Editor's note: Anderson Cooper interviews Sen. John McCain about why he is calling for an investigation into the deadly attacks in Benghazi, Libya. Watch AC360° at 8 and 10 p.m. ET.
At a White House news conference today, President Obama had a message for Sens. Lindsey Graham and John McCain: Don't go after Ambassador Susan Rice. The president was responding to their criticism of Rice's characterization of the September 11 attack on the U.S. Consulate in Benghazi, Libya. The senators also vowed to try to block her nomination as Secretary of State, if she is chosen by Obama.
"She has represented the United States and our interests in the United Nations with skill and professionalism and toughness and grace. As I've said before, she made an appearance at the request of the White House in which she gave her best understanding of the intelligence that had been provided to her," said Obama. "If Senator McCain, Senator Graham and others want to go after somebody they should go after me. And I'm happy to have that discussion with them. But for them to go after the U.N. ambassador who had nothing to do with Benghazi and was simply making a presentation based on intelligence that she had received, and to besmirch her reputation is outrageous."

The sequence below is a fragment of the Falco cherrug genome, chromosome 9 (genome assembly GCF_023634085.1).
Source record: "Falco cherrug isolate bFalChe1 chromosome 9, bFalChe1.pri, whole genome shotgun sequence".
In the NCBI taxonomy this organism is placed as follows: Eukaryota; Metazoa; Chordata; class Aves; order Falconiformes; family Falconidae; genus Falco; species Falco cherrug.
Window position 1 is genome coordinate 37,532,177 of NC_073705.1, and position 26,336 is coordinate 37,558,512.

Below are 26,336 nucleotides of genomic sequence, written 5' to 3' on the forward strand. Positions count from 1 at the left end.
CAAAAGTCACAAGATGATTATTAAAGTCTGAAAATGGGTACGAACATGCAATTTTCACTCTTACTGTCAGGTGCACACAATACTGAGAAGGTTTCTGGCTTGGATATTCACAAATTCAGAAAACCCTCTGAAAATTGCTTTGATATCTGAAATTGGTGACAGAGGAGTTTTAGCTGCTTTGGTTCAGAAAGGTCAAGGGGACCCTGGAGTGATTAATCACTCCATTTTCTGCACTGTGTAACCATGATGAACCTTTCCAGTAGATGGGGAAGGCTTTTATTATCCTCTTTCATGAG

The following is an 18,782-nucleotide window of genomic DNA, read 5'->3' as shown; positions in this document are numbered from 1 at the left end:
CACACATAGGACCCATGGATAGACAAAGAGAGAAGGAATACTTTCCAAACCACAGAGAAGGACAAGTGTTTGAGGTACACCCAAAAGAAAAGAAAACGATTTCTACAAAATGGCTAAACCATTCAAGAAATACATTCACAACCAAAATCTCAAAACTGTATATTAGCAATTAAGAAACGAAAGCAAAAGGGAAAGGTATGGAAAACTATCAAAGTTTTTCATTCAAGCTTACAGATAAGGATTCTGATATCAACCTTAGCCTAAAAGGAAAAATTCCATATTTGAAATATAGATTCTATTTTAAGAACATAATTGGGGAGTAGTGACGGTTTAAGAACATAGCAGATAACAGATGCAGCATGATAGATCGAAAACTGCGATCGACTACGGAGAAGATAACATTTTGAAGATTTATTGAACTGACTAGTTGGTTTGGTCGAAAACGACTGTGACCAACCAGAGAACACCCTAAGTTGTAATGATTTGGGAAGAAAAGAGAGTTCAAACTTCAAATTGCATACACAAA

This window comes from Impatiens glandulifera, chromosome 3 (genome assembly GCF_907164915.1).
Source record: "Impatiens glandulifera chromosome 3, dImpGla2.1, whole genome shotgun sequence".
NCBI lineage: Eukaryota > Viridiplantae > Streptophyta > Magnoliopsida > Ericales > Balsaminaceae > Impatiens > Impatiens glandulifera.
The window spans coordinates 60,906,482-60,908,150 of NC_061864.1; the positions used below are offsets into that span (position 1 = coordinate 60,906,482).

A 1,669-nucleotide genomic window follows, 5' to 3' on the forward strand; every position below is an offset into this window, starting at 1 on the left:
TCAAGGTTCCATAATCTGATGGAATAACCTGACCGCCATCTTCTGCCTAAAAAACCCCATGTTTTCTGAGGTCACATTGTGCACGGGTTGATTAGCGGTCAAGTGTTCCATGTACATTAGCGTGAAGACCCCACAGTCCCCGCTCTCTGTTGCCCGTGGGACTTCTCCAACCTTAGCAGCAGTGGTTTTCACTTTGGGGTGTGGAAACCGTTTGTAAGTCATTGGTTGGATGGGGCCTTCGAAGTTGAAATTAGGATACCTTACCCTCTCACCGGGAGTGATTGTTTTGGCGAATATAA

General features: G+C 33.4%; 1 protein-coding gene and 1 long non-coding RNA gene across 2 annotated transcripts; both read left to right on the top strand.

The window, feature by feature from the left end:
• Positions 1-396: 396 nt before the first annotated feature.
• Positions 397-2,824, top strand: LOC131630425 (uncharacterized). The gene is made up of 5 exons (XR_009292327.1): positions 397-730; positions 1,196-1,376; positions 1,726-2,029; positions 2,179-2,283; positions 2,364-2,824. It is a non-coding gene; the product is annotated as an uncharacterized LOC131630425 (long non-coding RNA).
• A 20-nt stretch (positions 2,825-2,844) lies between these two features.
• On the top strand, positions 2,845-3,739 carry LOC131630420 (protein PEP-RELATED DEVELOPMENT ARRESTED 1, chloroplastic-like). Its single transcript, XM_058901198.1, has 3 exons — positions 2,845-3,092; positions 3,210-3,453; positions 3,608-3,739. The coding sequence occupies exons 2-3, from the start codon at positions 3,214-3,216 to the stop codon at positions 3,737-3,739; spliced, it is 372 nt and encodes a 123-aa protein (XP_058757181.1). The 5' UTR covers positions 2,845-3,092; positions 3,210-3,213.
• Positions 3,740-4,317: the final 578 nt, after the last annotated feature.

Rice called the terrorist attack a "spontaneous" demonstration during her appearances on the Sunday morning talk shows five days after it happened. McCain has said on AC360° that the Obama administration is guilty of either being naive or willfully deceiving Americans for initially linking the assault to an anti-Muslim video on the Internet.
After Obama spoke, McCain addressed his colleagues and the president from the Senate Floor. "The President of the United States did not tell the American people the truth about the attacks that took four brave Americans' lives that went on for eight, seven hours, for which we were totally unprepared. Mr. President, four brave Americans died. It has now been eight weeks. The American people have received nothing but contradictory statements from all levels of our government," he said.
Some argue McCain shouldn't be condemning Ambassador Susan Rice since he supported Condoleezza Rice for Secretary of State after she made false statements about weapons of mass destruction when making the case for invading Iraq when she was National Security Adviser. McCain and other Republicans defended her integrity and said anyone who opposed her was playing politics. Tonight Anderson Cooper asks the senator if there's a double standard.
"I think these are two entirely different cases, but if somebody wants to make that case, and tell the American people that it was okay to go out and tell them that this was a spontaneous demonstration sparked by a hateful video that [she's] qualified to be our Secretary of State, then they're entitled to that view...I will not agree to her appointment as Secretary of State," he said.
Watch the preview and see more of the interview about the drama that unfolded today in Washington, and how McCain plans to pursue an investigation. Tune in at 8 and 10 p.m. ET.
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